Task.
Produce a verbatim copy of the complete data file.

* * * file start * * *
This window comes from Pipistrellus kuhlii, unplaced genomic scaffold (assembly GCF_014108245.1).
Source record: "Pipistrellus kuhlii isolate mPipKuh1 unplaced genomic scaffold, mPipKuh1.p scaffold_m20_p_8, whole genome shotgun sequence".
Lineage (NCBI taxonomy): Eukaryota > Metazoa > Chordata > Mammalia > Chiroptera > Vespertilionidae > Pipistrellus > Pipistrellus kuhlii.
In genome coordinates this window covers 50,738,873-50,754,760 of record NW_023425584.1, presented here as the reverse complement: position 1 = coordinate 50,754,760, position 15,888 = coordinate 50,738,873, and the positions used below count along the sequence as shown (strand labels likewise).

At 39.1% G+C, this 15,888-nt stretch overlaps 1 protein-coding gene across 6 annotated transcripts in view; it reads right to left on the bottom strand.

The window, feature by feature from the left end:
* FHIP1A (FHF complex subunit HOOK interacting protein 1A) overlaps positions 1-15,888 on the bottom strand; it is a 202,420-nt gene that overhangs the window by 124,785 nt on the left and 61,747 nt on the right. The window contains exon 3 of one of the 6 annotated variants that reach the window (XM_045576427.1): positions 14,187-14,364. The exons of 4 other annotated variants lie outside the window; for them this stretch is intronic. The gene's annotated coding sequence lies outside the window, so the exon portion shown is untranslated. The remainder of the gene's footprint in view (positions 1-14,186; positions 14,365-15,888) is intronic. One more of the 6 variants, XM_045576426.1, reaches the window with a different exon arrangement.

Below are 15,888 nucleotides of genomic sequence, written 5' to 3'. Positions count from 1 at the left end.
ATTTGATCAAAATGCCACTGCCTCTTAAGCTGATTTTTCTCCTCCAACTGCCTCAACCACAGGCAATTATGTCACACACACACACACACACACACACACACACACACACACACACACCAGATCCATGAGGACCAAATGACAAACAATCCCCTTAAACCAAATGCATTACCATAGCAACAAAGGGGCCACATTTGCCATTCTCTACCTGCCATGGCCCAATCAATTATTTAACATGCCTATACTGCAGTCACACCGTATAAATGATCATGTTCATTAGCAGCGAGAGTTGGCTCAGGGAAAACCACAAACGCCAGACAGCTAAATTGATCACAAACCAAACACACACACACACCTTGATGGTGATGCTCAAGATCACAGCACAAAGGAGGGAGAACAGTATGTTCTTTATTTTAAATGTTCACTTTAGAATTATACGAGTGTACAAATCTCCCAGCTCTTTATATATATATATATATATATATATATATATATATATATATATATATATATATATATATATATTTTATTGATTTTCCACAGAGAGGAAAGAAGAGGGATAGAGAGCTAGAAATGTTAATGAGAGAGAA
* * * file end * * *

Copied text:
This window comes from Pipistrellus kuhlii, unplaced genomic scaffold (assembly GCF_014108245.1).
Source record: "Pipistrellus kuhlii isolate mPipKuh1 unplaced genomic scaffold, mPipKuh1.p scaffold_m20_p_8, whole genome shotgun sequence".
Lineage (NCBI taxonomy): Eukaryota > Metazoa > Chordata > Mammalia > Chiroptera > Vespertilionidae > Pipistrellus > Pipistrellus kuhlii.
In genome coordinates this window covers 50,738,873-50,754,760 of record NW_023425584.1, presented here as the reverse complement: position 1 = coordinate 50,754,760, position 15,888 = coordinate 50,738,873, and the positions used below count along the sequence as shown (strand labels likewise).

At 39.1% G+C, this 15,888-nt stretch overlaps 1 protein-coding gene across 6 annotated transcripts in view; it reads right to left on the bottom strand.

The window, feature by feature from the left end:
* FHIP1A (FHF complex subunit HOOK interacting protein 1A) overlaps positions 1-15,888 on the bottom strand; it is a 202,420-nt gene that overhangs the window by 124,785 nt on the left and 61,747 nt on the right. The window contains exon 3 of one of the 6 annotated variants that reach the window (XM_045576427.1): positions 14,187-14,364. The exons of 4 other annotated variants lie outside the window; for them this stretch is intronic. The gene's annotated coding sequence lies outside the window, so the exon portion shown is untranslated. The remainder of the gene's footprint in view (positions 1-14,186; positions 14,365-15,888) is intronic. One more of the 6 variants, XM_045576426.1, reaches the window with a different exon arrangement.

Below are 15,888 nucleotides of genomic sequence, written 5' to 3'. Positions count from 1 at the left end.
ATTTGATCAAAATGCCACTGCCTCTTAAGCTGATTTTTCTCCTCCAACTGCCTCAACCACAGGCAATTATGTCACACACACACACACACACACACACACACACACACACACACACACCAGATCCATGAGGACCAAATGACAAACAATCCCCTTAAACCAAATGCATTACCATAGCAACAAAGGGGCCACATTTGCCATTCTCTACCTGCCATGGCCCAATCAATTATTTAACATGCCTATACTGCAGTCACACCGTATAAATGATCATGTTCATTAGCAGCGAGAGTTGGCTCAGGGAAAACCACAAACGCCAGACAGCTAAATTGATCACAAACCAAACACACACACACACCTTGATGGTGATGCTCAAGATCACAGCACAAAGGAGGGAGAACAGTATGTTCTTTATTTTAAATGTTCACTTTAGAATTATACGAGTGTACAAATCTCCCAGCTCTTTATATATATATATATATATATATATATATATATATATATATATATATATATATATATATATATTTTATTGATTTTCCACAGAGAGGAAAGAAGAGGGATAGAGAGCTAGAAATGTTAATGAGAGAGAA